Premiering on PBS May 1, 2012. The most famous athlete of his time, his stunning triumph at the 1936 Olympic Games captivated the world even as it infuriated the Nazis. Despite the racial slurs he endured, Jesse Owens' grace and athleticism rallied crowds across the globe. But when the four-time Olympic gold medalist returned home, he could not even ride in the front of a bus. The story of the 22-year-old son of a sharecropper who triumphed over adversity to become a hero and world champion, Jesse Owens is also about the elusive, fleeting quality of fame and the way Americans idolize athletes when they suit our purpose, and forget them once they don't.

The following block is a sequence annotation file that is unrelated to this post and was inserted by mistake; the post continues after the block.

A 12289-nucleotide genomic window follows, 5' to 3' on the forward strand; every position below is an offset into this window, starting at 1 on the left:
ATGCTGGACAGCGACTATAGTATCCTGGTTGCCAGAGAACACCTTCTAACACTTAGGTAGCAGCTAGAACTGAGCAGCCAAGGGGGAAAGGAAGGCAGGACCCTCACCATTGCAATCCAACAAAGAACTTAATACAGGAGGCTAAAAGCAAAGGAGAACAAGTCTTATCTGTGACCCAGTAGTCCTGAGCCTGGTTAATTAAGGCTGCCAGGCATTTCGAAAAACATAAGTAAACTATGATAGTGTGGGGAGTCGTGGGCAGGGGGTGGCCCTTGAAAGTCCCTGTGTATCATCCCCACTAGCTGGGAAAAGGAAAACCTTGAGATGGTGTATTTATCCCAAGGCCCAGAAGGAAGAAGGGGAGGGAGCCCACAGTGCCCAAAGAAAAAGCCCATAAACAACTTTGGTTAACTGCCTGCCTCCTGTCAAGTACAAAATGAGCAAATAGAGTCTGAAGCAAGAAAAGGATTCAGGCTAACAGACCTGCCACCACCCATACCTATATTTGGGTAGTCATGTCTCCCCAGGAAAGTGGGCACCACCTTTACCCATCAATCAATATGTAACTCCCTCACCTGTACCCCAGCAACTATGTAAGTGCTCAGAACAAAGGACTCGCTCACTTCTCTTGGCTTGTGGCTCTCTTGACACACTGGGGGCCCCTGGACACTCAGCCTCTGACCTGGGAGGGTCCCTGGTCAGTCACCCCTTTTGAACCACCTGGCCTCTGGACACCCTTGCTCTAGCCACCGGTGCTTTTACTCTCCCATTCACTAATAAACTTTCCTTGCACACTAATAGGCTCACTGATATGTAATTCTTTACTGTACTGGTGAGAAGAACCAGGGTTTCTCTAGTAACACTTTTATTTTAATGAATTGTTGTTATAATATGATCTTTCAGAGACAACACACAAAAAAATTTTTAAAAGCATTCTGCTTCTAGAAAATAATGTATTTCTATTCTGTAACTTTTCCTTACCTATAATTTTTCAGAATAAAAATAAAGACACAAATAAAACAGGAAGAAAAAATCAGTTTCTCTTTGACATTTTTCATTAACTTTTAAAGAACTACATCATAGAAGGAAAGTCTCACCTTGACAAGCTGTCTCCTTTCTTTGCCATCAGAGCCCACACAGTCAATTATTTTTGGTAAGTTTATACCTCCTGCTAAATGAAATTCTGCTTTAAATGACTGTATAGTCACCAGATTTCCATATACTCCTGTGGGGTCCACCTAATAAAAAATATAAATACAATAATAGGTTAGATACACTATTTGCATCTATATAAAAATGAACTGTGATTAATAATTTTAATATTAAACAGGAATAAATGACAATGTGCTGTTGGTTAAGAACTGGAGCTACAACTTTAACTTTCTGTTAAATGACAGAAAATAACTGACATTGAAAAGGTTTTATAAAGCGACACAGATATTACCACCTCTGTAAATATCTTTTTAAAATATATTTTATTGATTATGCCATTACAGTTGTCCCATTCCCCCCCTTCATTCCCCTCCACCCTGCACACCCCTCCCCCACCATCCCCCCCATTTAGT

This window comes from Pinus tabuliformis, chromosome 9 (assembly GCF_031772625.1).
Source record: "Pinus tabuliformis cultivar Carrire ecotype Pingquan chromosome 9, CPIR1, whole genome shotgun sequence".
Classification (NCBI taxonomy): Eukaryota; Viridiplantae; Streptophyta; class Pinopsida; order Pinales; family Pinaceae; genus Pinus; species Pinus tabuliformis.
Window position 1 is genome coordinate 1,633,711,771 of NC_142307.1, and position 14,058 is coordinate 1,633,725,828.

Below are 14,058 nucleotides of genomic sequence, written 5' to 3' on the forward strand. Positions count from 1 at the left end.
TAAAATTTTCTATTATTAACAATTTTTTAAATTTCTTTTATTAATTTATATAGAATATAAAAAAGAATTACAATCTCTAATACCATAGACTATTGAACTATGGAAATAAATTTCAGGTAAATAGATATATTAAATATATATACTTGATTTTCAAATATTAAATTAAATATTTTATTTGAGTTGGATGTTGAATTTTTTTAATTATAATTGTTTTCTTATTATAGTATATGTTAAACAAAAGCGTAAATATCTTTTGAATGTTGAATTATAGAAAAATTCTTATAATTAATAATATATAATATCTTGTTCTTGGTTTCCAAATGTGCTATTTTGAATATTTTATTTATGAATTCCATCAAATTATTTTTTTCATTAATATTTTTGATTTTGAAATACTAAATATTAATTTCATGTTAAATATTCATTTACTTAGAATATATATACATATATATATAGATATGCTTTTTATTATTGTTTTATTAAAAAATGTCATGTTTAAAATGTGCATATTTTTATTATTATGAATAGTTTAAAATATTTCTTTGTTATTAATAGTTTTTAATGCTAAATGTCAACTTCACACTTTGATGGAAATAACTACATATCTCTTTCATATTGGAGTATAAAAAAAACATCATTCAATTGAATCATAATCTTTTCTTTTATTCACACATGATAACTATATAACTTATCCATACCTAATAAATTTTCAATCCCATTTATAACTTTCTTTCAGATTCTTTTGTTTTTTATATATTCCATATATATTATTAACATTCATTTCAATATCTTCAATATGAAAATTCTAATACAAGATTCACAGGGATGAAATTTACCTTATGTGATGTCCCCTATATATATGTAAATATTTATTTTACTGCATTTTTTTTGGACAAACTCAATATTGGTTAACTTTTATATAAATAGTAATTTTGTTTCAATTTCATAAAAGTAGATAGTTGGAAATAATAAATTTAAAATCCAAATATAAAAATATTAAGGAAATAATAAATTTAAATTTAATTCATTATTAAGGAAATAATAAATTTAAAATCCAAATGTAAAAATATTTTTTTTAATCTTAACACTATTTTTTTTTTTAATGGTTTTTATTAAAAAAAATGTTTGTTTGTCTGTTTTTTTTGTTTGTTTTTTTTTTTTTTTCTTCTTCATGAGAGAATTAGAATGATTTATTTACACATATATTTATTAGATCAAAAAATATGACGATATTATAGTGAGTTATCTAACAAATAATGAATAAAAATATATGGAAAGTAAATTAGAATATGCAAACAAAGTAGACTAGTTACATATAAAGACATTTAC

Bascom Lamar Lunsford and his campaign to preserve mountain music and dance.
Meet the Wizard of Odd. Robert Ripley was a new media star and the most popular man in America.
Thoroughbred racehorse Seabiscuit was the long shot that captured America's heart during the Depression.
The black residents of Tulsa relive their community's remarkable rise and tragic decline.
"The Wizard of Menlo Park," Inventor Thomas Edison, built the first practical light bulb and revolutionized the world.
From letters of the second U.S. president, John Adams, and his wife, Abigail, this film explores their tumultuous times.
Author, soldier, scientist, outdoorsman and caring father, he was the youngest man to become president. Part of the award-winning Presidents collection.
After notorious revolutionary leader Pancho Villa's raid on Columbus, New Mexico, General John Pershing and his 150,000 man cavalry set out to get Villa.